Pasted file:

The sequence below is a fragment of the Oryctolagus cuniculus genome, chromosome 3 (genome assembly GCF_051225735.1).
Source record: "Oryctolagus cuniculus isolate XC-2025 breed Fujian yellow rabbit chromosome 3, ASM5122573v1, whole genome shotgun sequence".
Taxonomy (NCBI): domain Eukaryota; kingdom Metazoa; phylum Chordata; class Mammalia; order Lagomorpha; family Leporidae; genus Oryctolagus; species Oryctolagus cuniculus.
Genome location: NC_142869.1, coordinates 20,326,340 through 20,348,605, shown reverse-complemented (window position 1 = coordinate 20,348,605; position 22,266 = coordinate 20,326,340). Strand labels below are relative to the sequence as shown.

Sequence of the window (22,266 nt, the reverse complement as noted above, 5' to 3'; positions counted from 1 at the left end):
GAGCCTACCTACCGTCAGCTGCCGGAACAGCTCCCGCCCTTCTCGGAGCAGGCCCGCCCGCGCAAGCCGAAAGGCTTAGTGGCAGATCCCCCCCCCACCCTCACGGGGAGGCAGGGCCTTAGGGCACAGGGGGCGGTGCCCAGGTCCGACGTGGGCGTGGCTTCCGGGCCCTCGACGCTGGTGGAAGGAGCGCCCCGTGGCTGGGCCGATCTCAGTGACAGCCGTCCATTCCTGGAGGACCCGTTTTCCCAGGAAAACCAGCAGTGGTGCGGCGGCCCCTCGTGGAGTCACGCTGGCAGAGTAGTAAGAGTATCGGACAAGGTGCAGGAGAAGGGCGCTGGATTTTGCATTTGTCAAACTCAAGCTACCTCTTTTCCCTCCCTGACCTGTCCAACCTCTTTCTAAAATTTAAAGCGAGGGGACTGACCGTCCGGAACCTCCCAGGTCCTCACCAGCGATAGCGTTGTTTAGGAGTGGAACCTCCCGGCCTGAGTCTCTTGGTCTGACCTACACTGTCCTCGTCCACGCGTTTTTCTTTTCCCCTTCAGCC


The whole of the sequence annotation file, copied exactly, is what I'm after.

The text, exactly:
The sequence below is a fragment of the Oryctolagus cuniculus genome, chromosome 3 (genome assembly GCF_051225735.1).
Source record: "Oryctolagus cuniculus isolate XC-2025 breed Fujian yellow rabbit chromosome 3, ASM5122573v1, whole genome shotgun sequence".
Taxonomy (NCBI): domain Eukaryota; kingdom Metazoa; phylum Chordata; class Mammalia; order Lagomorpha; family Leporidae; genus Oryctolagus; species Oryctolagus cuniculus.
Genome location: NC_142869.1, coordinates 20,326,340 through 20,348,605, shown reverse-complemented (window position 1 = coordinate 20,348,605; position 22,266 = coordinate 20,326,340). Strand labels below are relative to the sequence as shown.

Sequence of the window (22,266 nt, the reverse complement as noted above, 5' to 3'; positions counted from 1 at the left end):
GAGCCTACCTACCGTCAGCTGCCGGAACAGCTCCCGCCCTTCTCGGAGCAGGCCCGCCCGCGCAAGCCGAAAGGCTTAGTGGCAGATCCCCCCCCCACCCTCACGGGGAGGCAGGGCCTTAGGGCACAGGGGGCGGTGCCCAGGTCCGACGTGGGCGTGGCTTCCGGGCCCTCGACGCTGGTGGAAGGAGCGCCCCGTGGCTGGGCCGATCTCAGTGACAGCCGTCCATTCCTGGAGGACCCGTTTTCCCAGGAAAACCAGCAGTGGTGCGGCGGCCCCTCGTGGAGTCACGCTGGCAGAGTAGTAAGAGTATCGGACAAGGTGCAGGAGAAGGGCGCTGGATTTTGCATTTGTCAAACTCAAGCTACCTCTTTTCCCTCCCTGACCTGTCCAACCTCTTTCTAAAATTTAAAGCGAGGGGACTGACCGTCCGGAACCTCCCAGGTCCTCACCAGCGATAGCGTTGTTTAGGAGTGGAACCTCCCGGCCTGAGTCTCTTGGTCTGACCTACACTGTCCTCGTCCACGCGTTTTTCTTTTCCCCTTCAGCC